Animals and induction of diabetes

Sixty male Wistar rats aged 7 weeks (weight: 200–220 g) were obtained from the Experimental Animal Center of Nanjing Medical University and maintained in a temperature and humidity controlled room with a 12 h light–dark cycle. Rats were fed a standard diet with free access to drinking water. After adaptive feeding for 1 week, all rats except 10 randomly allocated to Control group were injected intraperitoneally with streptozotocin (STZ, 50 mg/kg, Sigma, MO, USA) to induce type 1 diabetes. Ten days later, random blood glucose (RBG) was determined, and rats with RBG levels ≥16.7 mmol/L were defined as successful diabetic rats [13]. This study was conducted in accordance with the Guide for the Care and Use of Laboratory Animals and approved by the Committee on the Care and Use of Laboratory Animals of Anhui University of Chinese Medicine.

Animal grouping and drug dosing

Thirty-six diabetic rats were randomly allocated to 3 groups, namely diabetic group (Model), low dose of DJC group (DJCL, 0.63 g/kg · d−1) and high dose of DJC group (DJCH, 1.26 g/kg · d−1). The low dose of Danzhi Jiangtang capsule was extrapolated from human dose through normalization to body surface area (equivalent dose). Rats in DJCH and DJCL groups were administered intragastrically with DJC for 6 weeks, while those in Control and Model groups were given distilled water of the same volume. Doses of DJC were adjusted according to the changes in body weight monitored biweekly. RBG was measured biweekly by glucose oxidase method using a commercial glucometer (Sinocare Incorporation, Changsha China).

Biochemical analysis

At the end of the experiment, rats were fasted overnight and anaesthetized by intraperitoneal injection of pentobarbital sodium (40 mg/kg body weight). Blood samples were collected into EDTA-coated tubes and plasma was separated by centrifugation at 3000 g, 4 °C for 10 min (Eppendorf Corporation, Hamburg, Germany). Fasting plasma glucose (FPG) was determined by glucose oxidase method (Nanjing Jiancheng Bioengineering Company, Nanjing China) and fasting plasma insulin (FINS) was measured by enzyme-linked immunosorbent assay (Hufeng Biotech, Shanghai, China). Plasma levels of Total antioxidant capacity (TAC) and superoxide dismutase (SOD) activity were evaluated by ferric reducing antioxidant power test and xanthine oxidase method, respectively [14]. Malondialdehyde (MDA) content in plasma was determined by thiobarbituric acid method (Nanjing Jiancheng Bioengineering Company, Nanjing, China). Pancreatic tissues were homogenized in phosphate buffered saline (PBS) and the levels of SOD activity and MDA content in the homogenates were determined as described above. Activities of Caspase-3 and Caspase-9 were determined with Colorimetric assay kit (Beyotime institute of Biotechnology, Haimen, China). Protein concentrations in pancreatic homogenates were measured by Bradford’s method (Beyotime institute of Biotechnology, Haimen, China). All biochemical analyses were performed with a microplate reader (Thermo Fisher Scientific Incorporation, MA, USA).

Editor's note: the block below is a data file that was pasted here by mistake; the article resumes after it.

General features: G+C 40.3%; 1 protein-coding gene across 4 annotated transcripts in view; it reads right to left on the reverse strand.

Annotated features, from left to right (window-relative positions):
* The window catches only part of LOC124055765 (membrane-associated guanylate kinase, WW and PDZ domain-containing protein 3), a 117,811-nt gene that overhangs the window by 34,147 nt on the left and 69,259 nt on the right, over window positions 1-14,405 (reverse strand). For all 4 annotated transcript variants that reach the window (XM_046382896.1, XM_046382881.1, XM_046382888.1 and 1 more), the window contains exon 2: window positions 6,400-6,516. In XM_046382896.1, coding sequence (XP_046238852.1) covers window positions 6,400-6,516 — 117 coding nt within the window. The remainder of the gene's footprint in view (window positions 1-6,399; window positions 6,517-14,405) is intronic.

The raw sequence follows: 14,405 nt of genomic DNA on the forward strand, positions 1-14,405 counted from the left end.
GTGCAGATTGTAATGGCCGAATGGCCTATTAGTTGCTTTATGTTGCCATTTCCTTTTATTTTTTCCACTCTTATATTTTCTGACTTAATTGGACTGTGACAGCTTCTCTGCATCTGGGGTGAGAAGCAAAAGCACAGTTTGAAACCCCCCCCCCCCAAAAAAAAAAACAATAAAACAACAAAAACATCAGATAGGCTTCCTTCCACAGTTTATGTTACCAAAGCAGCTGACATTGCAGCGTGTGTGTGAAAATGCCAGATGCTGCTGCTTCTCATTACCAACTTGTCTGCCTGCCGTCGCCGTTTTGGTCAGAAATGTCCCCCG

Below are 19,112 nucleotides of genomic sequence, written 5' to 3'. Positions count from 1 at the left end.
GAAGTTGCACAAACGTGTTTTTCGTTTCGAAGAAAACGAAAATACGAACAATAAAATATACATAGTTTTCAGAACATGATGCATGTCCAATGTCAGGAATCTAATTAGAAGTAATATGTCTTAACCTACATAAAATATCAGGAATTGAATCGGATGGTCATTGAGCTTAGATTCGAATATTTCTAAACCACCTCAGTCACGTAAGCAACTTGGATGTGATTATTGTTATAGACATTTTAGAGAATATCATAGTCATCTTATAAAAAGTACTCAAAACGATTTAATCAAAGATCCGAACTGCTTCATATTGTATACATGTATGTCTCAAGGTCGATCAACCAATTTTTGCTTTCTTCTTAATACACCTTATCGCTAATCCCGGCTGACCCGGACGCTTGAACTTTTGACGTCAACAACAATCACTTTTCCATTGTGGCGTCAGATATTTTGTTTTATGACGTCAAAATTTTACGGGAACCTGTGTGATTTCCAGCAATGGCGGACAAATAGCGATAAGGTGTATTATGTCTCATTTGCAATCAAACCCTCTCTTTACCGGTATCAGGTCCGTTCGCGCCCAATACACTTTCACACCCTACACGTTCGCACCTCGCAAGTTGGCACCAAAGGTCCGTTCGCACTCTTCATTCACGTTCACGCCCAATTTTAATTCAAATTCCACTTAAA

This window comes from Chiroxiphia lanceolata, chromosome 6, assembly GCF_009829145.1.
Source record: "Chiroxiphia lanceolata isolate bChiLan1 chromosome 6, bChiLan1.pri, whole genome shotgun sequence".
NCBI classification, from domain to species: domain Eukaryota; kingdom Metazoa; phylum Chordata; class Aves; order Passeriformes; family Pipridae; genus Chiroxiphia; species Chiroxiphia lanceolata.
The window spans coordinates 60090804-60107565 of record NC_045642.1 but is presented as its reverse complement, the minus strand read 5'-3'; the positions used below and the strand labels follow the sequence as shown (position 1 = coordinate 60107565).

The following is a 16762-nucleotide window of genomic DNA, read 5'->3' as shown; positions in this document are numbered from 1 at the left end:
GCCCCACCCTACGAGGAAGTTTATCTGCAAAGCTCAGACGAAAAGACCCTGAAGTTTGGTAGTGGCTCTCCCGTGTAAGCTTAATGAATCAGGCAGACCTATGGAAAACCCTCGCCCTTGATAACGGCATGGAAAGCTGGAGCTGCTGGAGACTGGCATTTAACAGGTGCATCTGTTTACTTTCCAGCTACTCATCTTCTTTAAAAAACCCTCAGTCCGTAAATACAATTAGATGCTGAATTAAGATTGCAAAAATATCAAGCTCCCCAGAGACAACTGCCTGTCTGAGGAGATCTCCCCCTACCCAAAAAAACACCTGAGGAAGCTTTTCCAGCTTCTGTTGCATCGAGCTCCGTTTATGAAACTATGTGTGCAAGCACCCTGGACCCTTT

Histopathological examination

Tissues from the same region of pancreas were fixed in formalin at room temperature overnight, followed by dehydration and embedding in paraffin. After deparaffinage and rehydration, sections of 5 μm (Leica RM2245, Leica Biosystems, Nussloch, Germany) were subjected to hematoxylin and eosin (H&E) staining. Samples were examined under an Olympus IX51 microscope (Olympus Corporation, Tokyo, Japan) by a pathologist.

Evaluation of pancreatic beta cell apoptosis

Pancreatic beta cell apoptosis was determined by terminal deoxynucleotidyl transferase (TdT)-mediated dUTP nick end labeling (TUNEL) assay. Paraffin sections (5 μm) were incubated with proteinase K (20 μg/ml, Invitrogen, CA, USA) at 37 °C for 20 min. Endogenous peroxidase activity was blocked by incubation with 3 % hydrogen peroxide in methanol. After rinsing with PBS, sections were subjected to TUNEL staining according to the manufacturer’s instructions (Roche Biochemicals, Mannheim, Germany). The conjugated horseradish peroxidase was visualized with diaminobenzidine (DAB, Sigma, MO, USA), followed by counterstaining with hematoxylin. Six randomly selected islets of each section were analyzed under high magnification (×400) with Image-Pro Plus 6.0 (Media Cybernetics MD, USA) for TUNEL-positive (apoptotic) cells, with the results expressed as percentage of apoptotic cells over total cells. The apoptotic rate of each animal represents the mean of 6 randomly selected islets.

Immunohistochemical analysis

Paraffin sections were incubated with 3 % hydrogen peroxide in methanol for 30 min to block endogenous peroxidase activity. After antigen retrieval with microwave heating and blocking with goat serum, sections were incubated with monoclonal anti-body against Bax and Bcl-2 (Santa Cruz, CA, USA) at 4 °C overnight. Then the sections were incubated with biotinylated secondary antibody (Zhongshan Golden Bridge., Beijing, China) for 30 min, followed by incubation with horseradish peroxidase-conjugated streptavidin for 30 min at room temperature. The peroxidase was visualized by incubation with DAB solution in dark for 10 min and then the sections were counterstained with hematoxylin. Six randomly selected islets of each section were captured under high magnification (×400) and analyzed with Image-Pro Plus 6.0 for mean optical density [15]. The expression level of each animal represents the mean of 6 randomly selected islets.

Western blot analysis